WASHINGTON, D.C.--President George W. Bush will propose a National Institutes of Health (NIH) budget of $27.3 billion, a rise of almost 16% that represents a doubling since 1998. The sum is gratifying to biomedical lobbying groups, which have pushed hard to double the NIH budget over 5 years. But the victory isn't entirely sweet: The bulk of the new money in 2003 would go for bioterrorism, which means most of NIH's 27 institutes will likely get smaller increases.
(in $ millions)
|Basic R&D||$260||Six extramural centers of excellence ($60M), pathogen genomics, proteomics|
|Drug development||$534||Drug screening, vaccines, diagnostics, animal models development|
|Clinical studies||$186||Smallpox vaccine trials|
|Research infrastructure||$580||Biosafety Level 3 and 4 facilities at NIH campus, extramural|
|Bioterrorism boost. The president's budget plan proposes hefty spending in bioterrorism research and facilities.
CREDIT: ANTHONY FAUCI/NIAID
Bush's intentions for NIH were announced on 25 January but will not be spelled out in detail until the full budget proposal is released in early February. The president's plan would boost NIH's $23.6 billion budget for fiscal year 2002 by a record $3.7 billion. The funding will support a slight rise in the number of research project grants to about 36,000.
About $1.5 billion of the increase would be devoted to bioterrorism projects. "Virtually all of it," or around 97%, will go to the National Institute of Allergy and Infectious Diseases, says NIAID director Anthony Fauci. It's a huge amount compared to the institute's $2.4 billion budget in 2002. The projects will include basic research, such as genome sequencing of bioterrorism agents, as well as work on new anthrax vaccines and diagnostic tools (see table).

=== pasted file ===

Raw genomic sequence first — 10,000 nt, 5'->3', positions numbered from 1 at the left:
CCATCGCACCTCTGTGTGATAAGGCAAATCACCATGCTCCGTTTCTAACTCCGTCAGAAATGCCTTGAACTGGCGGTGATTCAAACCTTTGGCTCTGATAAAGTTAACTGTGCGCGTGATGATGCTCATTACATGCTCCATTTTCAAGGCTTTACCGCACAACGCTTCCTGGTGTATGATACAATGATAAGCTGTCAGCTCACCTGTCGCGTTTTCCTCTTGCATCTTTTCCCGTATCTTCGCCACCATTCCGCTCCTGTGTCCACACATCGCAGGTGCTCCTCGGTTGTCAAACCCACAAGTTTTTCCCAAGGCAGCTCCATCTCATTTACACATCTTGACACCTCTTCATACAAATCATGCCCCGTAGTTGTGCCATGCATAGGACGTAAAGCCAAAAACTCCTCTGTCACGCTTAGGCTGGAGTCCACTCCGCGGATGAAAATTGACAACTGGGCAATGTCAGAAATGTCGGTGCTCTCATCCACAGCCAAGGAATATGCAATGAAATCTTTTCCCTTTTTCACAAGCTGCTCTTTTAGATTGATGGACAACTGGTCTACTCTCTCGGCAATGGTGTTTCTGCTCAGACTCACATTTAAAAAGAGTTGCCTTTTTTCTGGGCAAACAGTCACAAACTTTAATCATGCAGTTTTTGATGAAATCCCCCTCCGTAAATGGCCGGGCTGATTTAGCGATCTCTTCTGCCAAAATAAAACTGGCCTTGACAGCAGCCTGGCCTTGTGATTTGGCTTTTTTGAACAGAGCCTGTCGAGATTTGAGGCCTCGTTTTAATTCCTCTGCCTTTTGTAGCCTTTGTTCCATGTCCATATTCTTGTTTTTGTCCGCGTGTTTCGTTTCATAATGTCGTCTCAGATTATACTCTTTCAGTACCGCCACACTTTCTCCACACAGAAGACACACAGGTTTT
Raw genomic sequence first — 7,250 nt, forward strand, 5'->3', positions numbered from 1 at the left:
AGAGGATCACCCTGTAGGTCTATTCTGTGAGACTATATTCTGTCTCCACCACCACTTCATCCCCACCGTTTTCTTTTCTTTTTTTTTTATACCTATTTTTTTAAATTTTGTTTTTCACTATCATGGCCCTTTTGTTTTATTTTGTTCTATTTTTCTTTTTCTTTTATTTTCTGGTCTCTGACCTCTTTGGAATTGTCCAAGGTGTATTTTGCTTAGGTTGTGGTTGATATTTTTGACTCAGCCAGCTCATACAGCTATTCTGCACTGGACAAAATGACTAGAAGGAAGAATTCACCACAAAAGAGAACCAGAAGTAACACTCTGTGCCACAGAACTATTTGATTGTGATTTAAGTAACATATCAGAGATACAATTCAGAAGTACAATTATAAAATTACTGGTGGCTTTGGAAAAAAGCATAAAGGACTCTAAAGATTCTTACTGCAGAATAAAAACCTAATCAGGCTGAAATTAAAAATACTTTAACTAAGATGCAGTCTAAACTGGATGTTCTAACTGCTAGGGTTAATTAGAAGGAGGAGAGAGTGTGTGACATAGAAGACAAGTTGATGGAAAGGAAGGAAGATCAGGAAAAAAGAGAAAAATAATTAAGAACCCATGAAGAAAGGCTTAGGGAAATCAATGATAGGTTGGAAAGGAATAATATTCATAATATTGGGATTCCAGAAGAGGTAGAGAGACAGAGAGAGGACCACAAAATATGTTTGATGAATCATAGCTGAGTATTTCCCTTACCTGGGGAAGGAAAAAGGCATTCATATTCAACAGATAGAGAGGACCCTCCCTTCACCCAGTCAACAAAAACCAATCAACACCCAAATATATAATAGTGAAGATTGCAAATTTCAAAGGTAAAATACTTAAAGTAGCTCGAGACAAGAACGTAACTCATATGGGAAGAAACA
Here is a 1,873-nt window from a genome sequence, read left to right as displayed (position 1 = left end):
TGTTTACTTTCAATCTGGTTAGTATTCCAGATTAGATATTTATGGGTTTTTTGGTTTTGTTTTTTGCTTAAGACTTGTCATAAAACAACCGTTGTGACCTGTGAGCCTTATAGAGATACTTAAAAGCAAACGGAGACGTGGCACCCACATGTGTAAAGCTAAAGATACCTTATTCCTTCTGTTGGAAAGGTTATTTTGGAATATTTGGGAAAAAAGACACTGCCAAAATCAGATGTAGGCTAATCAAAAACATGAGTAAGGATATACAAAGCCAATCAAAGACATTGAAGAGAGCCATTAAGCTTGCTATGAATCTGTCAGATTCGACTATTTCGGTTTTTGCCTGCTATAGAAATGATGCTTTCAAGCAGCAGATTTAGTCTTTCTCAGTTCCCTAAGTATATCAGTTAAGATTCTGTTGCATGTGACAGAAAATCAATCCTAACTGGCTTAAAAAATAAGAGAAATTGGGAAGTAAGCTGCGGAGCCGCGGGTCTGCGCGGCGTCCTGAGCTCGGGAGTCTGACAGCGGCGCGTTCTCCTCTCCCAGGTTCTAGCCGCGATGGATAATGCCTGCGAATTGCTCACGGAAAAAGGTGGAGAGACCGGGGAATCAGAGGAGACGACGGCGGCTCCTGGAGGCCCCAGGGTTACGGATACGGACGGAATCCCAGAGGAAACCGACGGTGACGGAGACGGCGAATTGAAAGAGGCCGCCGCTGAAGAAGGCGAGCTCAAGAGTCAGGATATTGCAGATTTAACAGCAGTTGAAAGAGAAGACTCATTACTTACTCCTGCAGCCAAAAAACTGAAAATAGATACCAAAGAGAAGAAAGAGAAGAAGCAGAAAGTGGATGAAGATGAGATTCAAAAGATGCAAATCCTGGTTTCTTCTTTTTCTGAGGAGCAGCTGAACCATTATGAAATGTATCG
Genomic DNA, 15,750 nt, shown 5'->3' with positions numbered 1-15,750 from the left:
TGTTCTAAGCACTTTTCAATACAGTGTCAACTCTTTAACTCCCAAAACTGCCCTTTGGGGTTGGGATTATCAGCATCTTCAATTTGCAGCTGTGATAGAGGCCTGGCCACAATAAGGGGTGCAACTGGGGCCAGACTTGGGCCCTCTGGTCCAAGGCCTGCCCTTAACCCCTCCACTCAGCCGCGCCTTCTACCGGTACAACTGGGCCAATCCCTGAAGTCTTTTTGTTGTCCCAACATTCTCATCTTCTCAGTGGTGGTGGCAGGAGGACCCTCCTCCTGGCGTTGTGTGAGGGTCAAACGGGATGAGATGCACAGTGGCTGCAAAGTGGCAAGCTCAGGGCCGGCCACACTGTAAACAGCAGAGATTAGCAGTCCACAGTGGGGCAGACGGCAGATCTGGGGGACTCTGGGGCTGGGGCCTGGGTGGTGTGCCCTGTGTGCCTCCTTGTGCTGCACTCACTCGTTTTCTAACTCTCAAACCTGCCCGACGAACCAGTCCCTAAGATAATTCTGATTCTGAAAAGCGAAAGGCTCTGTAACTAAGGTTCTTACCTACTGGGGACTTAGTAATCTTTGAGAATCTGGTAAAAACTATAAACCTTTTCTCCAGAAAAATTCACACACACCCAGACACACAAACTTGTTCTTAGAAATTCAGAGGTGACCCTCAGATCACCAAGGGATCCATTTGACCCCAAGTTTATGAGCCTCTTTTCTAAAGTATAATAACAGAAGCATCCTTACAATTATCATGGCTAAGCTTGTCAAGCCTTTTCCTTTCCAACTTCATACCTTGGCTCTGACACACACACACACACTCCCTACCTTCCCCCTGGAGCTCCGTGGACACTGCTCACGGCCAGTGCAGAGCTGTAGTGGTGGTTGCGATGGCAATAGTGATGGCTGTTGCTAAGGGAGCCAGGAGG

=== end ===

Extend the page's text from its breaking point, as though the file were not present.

The other area favored by the Bush plan is cancer-related research, most of which is done by the National Cancer Institute. Cancer-related research would receive $5.5 billion, a 13% increase, to pursue "growing opportunities" in fighting cancer, according to a press release from the Department of Health and Human Services.
Reaching the doubling "is really good news," especially given "all the other pressures on the budget," such as new defense spending and the return of a deficit, says budget analyst Dave Moore of the Association of American Medical Colleges. However, after subtracting the bioterrorism and cancer funds, institutes other than NCI and NIAID may get as little as an 8% increase, biomedical groups expect. That's not shabby, but it would fall far short of increases in recent years of around 13% that were distributed roughly equally across most institutes. "I think it will be of concern to some people in the community," says Moore.
NIH acting director Ruth Kirschstein, however, defends the president's priorities, saying, "bioterrorism is a situation that everybody feels should be taken care of." She adds, "The president considers this a doubling and as far as I'm concerned, it's a doubling. ... We are very pleased." At any rate, Congress will weigh in on the total as well as its distribution this fall.